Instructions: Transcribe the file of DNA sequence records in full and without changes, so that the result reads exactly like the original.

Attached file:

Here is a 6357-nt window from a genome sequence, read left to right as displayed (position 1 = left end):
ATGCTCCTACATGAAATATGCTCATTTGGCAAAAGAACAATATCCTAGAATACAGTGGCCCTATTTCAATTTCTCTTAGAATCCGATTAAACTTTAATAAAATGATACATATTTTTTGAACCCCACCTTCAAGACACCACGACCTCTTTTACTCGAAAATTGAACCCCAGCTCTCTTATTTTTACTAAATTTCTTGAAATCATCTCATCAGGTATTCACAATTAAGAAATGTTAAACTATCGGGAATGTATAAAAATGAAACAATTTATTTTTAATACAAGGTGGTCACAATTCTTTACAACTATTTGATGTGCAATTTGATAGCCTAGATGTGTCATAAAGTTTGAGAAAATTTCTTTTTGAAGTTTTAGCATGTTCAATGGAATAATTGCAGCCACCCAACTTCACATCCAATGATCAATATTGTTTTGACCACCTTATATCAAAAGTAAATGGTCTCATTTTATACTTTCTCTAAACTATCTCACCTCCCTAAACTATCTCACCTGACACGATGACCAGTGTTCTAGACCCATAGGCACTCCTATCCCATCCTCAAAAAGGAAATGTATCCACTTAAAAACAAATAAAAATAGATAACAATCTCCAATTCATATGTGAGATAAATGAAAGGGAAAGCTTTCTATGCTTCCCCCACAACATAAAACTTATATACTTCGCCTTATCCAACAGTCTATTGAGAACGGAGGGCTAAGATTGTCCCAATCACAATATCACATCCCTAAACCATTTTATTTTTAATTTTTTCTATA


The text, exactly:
Here is a 6357-nt window from a genome sequence, read left to right as displayed (position 1 = left end):
ATGCTCCTACATGAAATATGCTCATTTGGCAAAAGAACAATATCCTAGAATACAGTGGCCCTATTTCAATTTCTCTTAGAATCCGATTAAACTTTAATAAAATGATACATATTTTTTGAACCCCACCTTCAAGACACCACGACCTCTTTTACTCGAAAATTGAACCCCAGCTCTCTTATTTTTACTAAATTTCTTGAAATCATCTCATCAGGTATTCACAATTAAGAAATGTTAAACTATCGGGAATGTATAAAAATGAAACAATTTATTTTTAATACAAGGTGGTCACAATTCTTTACAACTATTTGATGTGCAATTTGATAGCCTAGATGTGTCATAAAGTTTGAGAAAATTTCTTTTTGAAGTTTTAGCATGTTCAATGGAATAATTGCAGCCACCCAACTTCACATCCAATGATCAATATTGTTTTGACCACCTTATATCAAAAGTAAATGGTCTCATTTTATACTTTCTCTAAACTATCTCACCTCCCTAAACTATCTCACCTGACACGATGACCAGTGTTCTAGACCCATAGGCACTCCTATCCCATCCTCAAAAAGGAAATGTATCCACTTAAAAACAAATAAAAATAGATAACAATCTCCAATTCATATGTGAGATAAATGAAAGGGAAAGCTTTCTATGCTTCCCCCACAACATAAAACTTATATACTTCGCCTTATCCAACAGTCTATTGAGAACGGAGGGCTAAGATTGTCCCAATCACAATATCACATCCCTAAACCATTTTATTTTTAATTTTTTCTATA